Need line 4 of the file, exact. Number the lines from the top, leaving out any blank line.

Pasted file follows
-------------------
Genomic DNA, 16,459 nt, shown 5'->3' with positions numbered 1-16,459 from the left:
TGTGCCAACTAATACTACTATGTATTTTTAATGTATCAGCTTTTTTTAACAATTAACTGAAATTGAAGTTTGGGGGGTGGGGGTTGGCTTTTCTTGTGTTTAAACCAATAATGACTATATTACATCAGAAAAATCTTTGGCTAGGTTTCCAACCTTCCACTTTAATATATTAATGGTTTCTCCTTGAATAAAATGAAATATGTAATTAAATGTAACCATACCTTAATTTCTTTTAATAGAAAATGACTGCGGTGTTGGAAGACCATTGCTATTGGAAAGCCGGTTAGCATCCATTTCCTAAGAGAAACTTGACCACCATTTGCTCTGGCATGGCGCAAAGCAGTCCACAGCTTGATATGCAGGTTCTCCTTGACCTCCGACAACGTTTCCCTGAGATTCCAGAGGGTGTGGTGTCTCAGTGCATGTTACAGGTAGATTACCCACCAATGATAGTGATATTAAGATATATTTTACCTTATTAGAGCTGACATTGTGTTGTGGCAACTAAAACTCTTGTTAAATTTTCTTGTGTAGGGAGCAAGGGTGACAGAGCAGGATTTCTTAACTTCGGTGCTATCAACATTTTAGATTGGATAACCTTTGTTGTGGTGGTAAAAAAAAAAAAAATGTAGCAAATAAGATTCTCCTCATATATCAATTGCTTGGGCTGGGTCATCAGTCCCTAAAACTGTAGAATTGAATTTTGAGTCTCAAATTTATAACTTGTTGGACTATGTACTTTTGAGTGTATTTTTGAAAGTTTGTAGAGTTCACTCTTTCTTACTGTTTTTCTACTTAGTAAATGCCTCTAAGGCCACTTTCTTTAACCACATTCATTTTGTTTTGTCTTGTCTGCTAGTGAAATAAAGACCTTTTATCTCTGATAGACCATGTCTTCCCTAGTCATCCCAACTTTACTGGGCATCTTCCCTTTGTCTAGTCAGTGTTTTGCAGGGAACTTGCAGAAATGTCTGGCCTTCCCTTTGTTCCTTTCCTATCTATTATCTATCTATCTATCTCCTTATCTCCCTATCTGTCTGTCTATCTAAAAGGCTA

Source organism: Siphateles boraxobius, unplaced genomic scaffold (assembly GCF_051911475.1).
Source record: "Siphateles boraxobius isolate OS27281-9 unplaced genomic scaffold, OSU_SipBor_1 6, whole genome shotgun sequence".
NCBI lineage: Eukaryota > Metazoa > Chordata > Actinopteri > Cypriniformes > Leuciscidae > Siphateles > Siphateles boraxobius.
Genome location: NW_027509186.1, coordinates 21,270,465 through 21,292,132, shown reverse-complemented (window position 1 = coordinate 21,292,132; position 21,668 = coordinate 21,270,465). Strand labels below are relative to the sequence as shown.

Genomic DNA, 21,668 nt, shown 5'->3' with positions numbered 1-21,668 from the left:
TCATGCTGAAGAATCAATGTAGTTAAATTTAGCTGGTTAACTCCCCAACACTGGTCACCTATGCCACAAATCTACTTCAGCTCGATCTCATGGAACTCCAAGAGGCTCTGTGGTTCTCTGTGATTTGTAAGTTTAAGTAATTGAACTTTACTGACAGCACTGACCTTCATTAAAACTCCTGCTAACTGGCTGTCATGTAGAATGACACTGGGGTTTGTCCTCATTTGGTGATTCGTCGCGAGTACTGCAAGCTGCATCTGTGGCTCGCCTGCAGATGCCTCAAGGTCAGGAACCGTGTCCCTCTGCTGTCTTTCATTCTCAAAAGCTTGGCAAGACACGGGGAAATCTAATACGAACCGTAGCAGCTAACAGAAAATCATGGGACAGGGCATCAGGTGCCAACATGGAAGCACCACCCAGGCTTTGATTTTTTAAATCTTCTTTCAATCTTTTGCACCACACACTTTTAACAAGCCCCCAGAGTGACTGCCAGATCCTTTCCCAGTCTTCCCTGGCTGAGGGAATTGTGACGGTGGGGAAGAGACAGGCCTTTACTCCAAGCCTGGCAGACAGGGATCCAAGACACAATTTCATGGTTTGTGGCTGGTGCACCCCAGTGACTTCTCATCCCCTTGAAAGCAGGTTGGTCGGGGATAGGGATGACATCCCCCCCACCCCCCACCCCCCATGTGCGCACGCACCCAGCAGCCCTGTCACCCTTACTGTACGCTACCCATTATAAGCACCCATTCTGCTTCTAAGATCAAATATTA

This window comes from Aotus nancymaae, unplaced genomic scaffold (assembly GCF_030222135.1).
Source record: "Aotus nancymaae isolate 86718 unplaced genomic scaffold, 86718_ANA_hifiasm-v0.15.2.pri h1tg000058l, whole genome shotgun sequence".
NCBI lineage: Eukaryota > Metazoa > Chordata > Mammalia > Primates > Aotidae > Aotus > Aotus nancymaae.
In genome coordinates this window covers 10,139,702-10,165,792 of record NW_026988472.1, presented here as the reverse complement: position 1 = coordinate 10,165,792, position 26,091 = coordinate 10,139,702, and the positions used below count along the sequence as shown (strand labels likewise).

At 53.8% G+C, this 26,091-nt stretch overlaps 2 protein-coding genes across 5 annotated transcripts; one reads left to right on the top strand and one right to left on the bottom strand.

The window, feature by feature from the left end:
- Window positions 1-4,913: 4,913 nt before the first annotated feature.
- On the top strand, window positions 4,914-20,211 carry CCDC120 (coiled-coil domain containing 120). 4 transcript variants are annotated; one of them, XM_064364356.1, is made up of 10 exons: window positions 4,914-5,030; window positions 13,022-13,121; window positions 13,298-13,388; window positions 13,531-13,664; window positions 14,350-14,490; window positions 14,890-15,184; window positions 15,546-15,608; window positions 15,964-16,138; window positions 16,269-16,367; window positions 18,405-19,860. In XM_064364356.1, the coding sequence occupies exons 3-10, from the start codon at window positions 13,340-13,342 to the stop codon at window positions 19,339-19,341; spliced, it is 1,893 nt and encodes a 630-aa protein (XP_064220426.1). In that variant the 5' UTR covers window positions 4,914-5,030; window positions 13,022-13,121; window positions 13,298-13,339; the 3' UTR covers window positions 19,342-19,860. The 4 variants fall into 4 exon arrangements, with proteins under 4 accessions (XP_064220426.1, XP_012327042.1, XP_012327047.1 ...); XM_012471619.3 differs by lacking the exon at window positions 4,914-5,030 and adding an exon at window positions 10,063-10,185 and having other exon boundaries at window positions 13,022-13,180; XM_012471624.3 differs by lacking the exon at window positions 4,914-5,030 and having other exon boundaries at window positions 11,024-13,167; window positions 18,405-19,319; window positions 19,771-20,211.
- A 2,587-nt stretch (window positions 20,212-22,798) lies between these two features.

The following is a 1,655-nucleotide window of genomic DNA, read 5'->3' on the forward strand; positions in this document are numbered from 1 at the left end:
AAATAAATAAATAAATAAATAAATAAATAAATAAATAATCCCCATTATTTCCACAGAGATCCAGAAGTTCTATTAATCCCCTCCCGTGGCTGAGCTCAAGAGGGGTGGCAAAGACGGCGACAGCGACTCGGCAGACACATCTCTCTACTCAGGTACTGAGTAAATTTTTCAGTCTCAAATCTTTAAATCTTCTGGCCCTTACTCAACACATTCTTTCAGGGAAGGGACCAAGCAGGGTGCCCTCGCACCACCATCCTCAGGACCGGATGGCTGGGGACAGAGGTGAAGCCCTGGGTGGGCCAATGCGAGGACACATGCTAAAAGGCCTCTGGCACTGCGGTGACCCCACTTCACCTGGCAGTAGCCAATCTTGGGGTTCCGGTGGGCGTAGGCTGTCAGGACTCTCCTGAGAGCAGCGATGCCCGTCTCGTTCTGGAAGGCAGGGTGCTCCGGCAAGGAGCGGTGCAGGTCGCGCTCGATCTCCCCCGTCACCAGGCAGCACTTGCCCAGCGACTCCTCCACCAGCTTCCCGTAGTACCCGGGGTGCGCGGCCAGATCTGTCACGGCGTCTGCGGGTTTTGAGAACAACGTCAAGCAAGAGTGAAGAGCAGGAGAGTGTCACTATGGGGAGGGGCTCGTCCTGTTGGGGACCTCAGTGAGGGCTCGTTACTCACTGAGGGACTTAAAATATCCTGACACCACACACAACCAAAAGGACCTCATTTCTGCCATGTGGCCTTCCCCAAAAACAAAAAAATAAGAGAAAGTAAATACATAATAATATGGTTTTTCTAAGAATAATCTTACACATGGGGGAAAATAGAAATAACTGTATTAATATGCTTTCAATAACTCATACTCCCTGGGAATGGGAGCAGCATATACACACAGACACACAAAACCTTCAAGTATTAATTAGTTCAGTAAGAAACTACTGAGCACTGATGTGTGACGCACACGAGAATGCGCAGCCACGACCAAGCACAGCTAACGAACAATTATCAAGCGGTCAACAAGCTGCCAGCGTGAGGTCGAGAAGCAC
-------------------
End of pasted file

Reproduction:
Source record: "Siphateles boraxobius isolate OS27281-9 unplaced genomic scaffold, OSU_SipBor_1 6, whole genome shotgun sequence".